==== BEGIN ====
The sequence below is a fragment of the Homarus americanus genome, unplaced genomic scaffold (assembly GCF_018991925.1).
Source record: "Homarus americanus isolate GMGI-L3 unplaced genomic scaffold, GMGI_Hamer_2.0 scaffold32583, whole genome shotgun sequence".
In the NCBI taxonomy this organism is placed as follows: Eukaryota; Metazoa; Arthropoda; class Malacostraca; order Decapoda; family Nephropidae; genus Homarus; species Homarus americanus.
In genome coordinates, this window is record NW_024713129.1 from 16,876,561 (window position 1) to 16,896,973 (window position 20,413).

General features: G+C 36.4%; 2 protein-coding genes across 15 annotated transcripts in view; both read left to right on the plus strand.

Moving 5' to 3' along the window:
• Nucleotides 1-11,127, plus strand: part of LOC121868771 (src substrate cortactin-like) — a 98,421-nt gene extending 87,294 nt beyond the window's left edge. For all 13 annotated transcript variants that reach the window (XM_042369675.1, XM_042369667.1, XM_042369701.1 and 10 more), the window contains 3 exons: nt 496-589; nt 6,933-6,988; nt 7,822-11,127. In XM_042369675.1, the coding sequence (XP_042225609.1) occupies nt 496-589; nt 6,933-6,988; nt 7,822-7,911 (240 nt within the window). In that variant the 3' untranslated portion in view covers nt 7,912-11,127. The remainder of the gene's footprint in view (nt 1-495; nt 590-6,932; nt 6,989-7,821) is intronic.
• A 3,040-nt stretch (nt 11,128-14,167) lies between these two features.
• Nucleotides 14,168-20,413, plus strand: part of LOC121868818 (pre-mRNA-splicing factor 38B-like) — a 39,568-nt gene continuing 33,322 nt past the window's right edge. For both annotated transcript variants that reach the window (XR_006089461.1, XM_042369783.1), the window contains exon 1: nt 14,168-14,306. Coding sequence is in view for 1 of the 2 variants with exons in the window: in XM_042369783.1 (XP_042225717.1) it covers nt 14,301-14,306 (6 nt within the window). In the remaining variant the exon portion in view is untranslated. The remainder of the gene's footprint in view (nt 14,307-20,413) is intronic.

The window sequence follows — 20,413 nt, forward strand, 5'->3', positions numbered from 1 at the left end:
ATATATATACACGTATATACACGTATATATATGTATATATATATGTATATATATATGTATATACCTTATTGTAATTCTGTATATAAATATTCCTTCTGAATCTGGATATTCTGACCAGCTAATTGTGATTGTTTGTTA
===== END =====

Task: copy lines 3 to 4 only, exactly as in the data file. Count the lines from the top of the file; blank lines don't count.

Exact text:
In the NCBI taxonomy this organism is placed as follows: Eukaryota; Metazoa; Arthropoda; class Malacostraca; order Decapoda; family Nephropidae; genus Homarus; species Homarus americanus.
In genome coordinates, this window is record NW_024713129.1 from 16,876,561 (window position 1) to 16,896,973 (window position 20,413).